We present intensive quasi-simultaneous X-ray and radio monitoring of the narrow line Seyfert 1 galaxy NGC 4051, over a 16-month period in 2000–01. The X-ray observations were made with the Proportional Counter Array on the Rossi Timing X-ray Explorer (RXTE) and radio observations were made at 8.4 and 4.8 GHz with the Very Large Array (VLA). In the X-ray band NGC 4051 behaves very much like the analogue of a Galactic black hole binary (GBH) system in a ‘soft state’. In such systems, there has so far been no firm evidence for an active, radio-emitting jet like those found in ‘hard-state’ GBHs. VLBI observations of NGC 4051 show three well-separated compact components almost in a line. This structure resembles the core and outer hot spots seen in powerful, jet-dominated, extragalactic radio sources and, although no jet is visible in NGC 4051, suggests that a weak jet may exist. However it has not previously been clear whether the nucleus is currently active in the radio band and whether there is any link between the radio and X-ray emission processes.
Radio monitoring of the core of NGC 4051 is complicated by the presence of surrounding extended emission and by the changing array configurations of the VLA. Only in the A configuration is the core reasonably resolved. We have carefully removed the differing contaminations of the core by extended emission in the various arrays. The resulting lightcurve shows no sign of large amplitude variability (i.e. factor 50 per cent) over the 16-month period and is consistent with being constant. Within the 6 A configuration observations where we have greatest sensitivity we see marginal evidence for radio core variability of ∼25 per cent (∼0.12 mJy at 8.4 GHz) on a 2-week time-scale, correlated with X-ray variations. These percentage variations are similar to those of the Seyfert galaxy NGC 5548, which is 10 times brighter. Even if the radio variations in NGC 4051 are real, the percentage variability is much less than in the X-ray band. Within the B configuration observations, although sensitivity is somewhat reduced, there is no sign of correlated X-ray/radio variability.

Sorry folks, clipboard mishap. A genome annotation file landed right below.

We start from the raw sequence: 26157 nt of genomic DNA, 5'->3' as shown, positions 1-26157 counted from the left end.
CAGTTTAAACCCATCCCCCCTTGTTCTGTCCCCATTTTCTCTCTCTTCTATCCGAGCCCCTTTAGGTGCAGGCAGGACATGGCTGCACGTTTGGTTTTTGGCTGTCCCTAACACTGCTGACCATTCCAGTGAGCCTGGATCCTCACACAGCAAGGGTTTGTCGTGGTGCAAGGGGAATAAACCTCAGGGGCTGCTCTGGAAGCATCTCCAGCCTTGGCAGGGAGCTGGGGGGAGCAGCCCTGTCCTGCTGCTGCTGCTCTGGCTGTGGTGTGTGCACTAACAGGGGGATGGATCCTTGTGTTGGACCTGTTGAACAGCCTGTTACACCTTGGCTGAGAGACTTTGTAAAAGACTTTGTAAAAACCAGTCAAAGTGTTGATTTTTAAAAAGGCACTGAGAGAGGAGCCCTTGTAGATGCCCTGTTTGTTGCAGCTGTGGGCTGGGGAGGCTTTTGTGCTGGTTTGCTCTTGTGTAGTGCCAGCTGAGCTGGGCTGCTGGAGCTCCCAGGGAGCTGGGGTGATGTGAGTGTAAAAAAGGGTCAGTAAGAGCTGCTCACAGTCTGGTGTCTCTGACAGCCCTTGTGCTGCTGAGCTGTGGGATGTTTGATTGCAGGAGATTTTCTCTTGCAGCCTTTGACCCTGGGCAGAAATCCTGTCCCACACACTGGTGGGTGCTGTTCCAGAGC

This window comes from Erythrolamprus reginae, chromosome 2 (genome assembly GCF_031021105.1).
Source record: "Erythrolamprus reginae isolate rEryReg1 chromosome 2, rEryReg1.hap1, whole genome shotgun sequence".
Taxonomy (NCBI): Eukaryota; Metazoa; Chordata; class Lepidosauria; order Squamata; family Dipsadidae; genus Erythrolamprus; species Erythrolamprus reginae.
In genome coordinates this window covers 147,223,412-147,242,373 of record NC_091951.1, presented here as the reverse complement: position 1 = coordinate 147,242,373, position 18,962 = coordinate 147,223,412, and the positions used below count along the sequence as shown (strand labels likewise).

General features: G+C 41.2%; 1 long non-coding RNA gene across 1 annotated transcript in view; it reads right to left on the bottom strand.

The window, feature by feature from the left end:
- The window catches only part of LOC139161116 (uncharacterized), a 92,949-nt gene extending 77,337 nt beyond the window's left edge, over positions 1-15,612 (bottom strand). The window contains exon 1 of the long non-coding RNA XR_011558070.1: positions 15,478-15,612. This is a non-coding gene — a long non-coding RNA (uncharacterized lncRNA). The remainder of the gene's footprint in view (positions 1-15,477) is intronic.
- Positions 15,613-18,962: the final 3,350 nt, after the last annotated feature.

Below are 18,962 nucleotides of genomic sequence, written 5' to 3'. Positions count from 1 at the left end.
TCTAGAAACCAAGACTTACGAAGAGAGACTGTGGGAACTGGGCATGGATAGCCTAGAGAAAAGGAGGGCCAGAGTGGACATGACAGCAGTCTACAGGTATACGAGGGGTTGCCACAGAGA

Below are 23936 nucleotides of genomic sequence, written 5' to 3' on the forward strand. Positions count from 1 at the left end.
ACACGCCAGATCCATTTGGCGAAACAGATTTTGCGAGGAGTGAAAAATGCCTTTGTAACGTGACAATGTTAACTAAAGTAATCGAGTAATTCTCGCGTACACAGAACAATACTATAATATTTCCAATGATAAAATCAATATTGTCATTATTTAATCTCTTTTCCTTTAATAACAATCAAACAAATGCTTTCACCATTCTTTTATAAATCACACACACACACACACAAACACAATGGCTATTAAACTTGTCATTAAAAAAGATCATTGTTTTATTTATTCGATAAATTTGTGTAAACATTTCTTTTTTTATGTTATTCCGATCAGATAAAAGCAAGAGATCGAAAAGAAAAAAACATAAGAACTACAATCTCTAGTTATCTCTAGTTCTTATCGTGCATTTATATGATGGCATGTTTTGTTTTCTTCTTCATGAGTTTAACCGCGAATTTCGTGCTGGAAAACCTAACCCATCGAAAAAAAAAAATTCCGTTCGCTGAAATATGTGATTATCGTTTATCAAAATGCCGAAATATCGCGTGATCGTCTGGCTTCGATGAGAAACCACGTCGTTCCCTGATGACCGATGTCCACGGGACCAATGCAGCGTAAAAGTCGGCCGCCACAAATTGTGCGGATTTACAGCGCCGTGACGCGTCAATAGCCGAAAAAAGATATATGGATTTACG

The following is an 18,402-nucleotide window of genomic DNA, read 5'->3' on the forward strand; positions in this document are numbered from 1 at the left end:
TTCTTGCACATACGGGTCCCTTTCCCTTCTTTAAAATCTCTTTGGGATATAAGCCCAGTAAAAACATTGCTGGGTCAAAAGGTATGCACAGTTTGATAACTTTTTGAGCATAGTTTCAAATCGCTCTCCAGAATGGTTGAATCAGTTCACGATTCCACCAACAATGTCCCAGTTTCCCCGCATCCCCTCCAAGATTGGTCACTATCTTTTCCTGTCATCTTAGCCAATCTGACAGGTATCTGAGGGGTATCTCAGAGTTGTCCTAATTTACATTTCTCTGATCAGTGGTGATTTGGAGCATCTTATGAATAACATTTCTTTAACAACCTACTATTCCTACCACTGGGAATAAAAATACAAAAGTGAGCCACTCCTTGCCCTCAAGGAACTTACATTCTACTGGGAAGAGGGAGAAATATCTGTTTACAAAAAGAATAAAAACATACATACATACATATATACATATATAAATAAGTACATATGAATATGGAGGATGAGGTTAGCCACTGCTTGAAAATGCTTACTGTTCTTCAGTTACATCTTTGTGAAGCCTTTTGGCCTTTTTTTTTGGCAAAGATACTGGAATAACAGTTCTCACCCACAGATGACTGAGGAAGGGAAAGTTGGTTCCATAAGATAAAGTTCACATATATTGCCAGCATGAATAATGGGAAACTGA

NGC 4051 is one decade lower in radio luminosity than the radio/X-ray/mass fundamental plane for jet-dominated hard-state black holes, although the scatter around the plane is of the same order. The lack of radio variability commonly seen in hard-state GBHs may be explained by orientation effects. Another possibility, consistent with the lack of radio variability, is that the radio emission arises from the X-ray corona although, in that case, the linear structure of the compact radio components is hard to explain. A combination of corona and jet may explain the observations.